Stage 2: Consideration

In the next phase of the buyer’s journey, the customer knows what they want, but they’re still sorting through the details. They’ve put some research into products and brands, done a little browsing online for comparison. But they’re ready for more. This is where educational content comes in handy—not just for getting customers into your funnel, but for establishing yourself as a trusted and useful voice in your niche.

At this point in the journey, the customer would normally go talk to a sales associate, or try to get hands-on experience with a product in the store. But of course, that’s not as appealing an option these days. So how do you meet them where they are?

Eureka! Camping has one solution. Their Tent Finder page is an interactive Q&A that guides users through a set of questions about their camping needs, before making a recommendation. Prospective customers answer questions about the kind of camping they’re most likely to do, the seasons and weather they’ll be camping in, how many people will be sleeping in the tent, and more. At the end, they’re given a lineup of three choices. This narrows the options down a lot, making the process less intimidating. At the same time, it gives them more choices than just a yes-or-no decision on one product recommendation.

It isn’t the same thing as the expertise of an employee at an outdoor outfitter. But it’s a good stand-in, and it lets the company talk about their products, on their own terms, on their digital real estate.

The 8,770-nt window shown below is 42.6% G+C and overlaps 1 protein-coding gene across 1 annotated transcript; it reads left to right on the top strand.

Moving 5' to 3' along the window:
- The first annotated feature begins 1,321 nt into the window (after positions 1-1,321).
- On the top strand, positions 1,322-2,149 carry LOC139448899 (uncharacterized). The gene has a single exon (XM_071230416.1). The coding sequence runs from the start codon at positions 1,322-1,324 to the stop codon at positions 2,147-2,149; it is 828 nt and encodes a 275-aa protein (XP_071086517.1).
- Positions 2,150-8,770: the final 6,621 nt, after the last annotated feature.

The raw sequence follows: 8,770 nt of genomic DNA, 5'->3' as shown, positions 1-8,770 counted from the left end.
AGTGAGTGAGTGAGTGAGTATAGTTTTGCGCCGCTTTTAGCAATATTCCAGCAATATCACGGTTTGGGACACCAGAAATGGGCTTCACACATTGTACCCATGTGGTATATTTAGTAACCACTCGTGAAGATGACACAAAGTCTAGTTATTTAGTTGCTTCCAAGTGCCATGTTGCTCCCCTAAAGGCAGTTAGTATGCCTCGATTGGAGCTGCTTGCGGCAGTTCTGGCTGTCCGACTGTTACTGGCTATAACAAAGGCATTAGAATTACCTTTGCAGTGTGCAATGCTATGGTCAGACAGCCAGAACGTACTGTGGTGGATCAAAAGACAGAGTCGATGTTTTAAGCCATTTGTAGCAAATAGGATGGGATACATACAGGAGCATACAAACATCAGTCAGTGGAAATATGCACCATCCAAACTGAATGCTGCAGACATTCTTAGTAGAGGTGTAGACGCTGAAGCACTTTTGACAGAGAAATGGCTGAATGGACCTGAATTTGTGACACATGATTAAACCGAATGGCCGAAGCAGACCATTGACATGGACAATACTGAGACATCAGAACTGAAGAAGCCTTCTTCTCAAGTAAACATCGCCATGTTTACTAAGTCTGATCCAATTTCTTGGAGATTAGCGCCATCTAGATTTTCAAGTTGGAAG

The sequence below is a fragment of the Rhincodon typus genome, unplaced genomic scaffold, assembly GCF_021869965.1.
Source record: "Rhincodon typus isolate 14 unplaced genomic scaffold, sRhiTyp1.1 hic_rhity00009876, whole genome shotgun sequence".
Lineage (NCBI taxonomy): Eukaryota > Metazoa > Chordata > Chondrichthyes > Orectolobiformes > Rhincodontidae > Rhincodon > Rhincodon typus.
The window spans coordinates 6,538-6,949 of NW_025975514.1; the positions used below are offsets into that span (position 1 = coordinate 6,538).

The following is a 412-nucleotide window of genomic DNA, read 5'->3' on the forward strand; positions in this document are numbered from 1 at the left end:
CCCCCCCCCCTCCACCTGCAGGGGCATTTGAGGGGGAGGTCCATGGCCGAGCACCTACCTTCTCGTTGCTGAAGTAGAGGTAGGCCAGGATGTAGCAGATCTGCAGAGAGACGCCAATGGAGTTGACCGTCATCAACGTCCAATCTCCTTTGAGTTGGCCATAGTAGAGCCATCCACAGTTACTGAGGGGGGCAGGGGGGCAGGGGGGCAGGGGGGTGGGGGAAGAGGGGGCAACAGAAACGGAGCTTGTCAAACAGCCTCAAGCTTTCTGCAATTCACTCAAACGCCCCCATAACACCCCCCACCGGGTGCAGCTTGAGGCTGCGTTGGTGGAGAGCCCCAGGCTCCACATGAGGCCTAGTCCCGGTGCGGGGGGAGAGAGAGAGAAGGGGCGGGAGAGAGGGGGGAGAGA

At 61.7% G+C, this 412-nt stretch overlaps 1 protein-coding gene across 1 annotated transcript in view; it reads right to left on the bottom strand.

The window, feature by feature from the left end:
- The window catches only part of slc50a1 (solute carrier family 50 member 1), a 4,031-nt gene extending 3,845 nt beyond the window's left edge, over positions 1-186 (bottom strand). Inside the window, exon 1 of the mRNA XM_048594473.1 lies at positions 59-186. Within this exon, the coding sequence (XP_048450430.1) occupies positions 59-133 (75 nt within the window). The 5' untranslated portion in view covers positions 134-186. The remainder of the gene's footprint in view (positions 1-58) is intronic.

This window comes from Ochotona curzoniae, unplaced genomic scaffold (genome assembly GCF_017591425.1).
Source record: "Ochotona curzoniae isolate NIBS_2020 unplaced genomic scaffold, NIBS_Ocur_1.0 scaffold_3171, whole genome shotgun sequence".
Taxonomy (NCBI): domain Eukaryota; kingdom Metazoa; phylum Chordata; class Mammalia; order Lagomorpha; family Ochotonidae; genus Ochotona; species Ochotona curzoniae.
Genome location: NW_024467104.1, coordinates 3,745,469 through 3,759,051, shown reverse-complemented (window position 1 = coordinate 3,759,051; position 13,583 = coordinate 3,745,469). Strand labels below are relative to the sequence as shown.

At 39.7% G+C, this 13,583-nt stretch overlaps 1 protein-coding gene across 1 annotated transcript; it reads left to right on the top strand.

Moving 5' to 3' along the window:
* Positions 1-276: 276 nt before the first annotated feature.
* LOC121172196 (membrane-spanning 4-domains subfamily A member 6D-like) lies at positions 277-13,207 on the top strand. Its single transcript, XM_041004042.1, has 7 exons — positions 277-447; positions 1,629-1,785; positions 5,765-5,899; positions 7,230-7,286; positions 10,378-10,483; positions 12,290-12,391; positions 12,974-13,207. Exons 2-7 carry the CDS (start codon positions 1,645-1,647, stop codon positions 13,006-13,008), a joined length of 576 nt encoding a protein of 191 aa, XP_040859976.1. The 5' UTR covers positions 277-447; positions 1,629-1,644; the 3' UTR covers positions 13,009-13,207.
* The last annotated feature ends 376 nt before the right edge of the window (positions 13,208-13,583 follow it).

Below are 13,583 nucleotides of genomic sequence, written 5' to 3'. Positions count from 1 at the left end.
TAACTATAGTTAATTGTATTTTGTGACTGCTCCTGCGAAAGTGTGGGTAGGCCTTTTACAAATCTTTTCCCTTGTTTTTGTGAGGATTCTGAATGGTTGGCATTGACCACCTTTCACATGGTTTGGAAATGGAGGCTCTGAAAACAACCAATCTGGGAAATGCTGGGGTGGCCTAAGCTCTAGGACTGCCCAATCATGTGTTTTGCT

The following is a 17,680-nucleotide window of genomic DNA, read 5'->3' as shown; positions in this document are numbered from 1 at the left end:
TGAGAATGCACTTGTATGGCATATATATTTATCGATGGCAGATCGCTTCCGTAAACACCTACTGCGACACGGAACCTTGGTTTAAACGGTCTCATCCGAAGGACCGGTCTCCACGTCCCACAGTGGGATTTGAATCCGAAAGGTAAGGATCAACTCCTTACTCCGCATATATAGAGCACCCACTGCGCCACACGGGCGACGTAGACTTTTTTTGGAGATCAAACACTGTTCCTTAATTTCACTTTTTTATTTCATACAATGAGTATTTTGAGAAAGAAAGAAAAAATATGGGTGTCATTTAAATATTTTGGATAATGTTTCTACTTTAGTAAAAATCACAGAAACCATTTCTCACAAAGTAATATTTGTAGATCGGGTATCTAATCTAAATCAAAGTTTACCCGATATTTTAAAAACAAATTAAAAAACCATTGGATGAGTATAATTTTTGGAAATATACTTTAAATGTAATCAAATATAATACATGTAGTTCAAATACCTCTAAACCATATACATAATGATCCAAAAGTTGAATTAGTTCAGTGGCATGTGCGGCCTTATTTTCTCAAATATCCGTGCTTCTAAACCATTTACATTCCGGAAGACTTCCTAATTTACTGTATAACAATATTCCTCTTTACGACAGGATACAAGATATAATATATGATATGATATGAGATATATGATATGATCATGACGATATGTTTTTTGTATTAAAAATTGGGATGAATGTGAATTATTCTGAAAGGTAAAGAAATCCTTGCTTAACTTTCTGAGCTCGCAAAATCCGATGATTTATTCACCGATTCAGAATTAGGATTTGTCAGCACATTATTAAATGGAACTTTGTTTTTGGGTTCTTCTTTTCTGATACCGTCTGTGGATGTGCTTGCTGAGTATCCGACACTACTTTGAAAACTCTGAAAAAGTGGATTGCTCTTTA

Stage 3: Purchase

The next stage of the buyer’s journey is the purchase. This is a crucial moment for you, and an emotionally-charged moment for them. You’ve got to illustrate to them what it’s like to work with you. You’ve got to put aside last-minute concerns and fears and convince them that your company is the best one to look out for them. So how can you do that?

One great example is Ford’s “Ford Promise”. It’s a direct response to pandemic-related uncertainty. When you buy or lease an eligible Ford vehicle through Ford Motor Credit, a year-long window begins.  If you experience financial hardship due to loss of employment during that year, you can return the vehicle.

That’s an incredibly reassuring offer. In the last month or so, unemployment has fallen some, but jobs remain far below what they were before the pandemic started, and the memory of April’s 14.7% unemployment rate isn’t going to leave our cultural consciousness anytime soon. Having that safety net is a great way to help people feel secure in their decision—and to put their last fears on hold and make a purchase.

Stage 4: Post-Purchase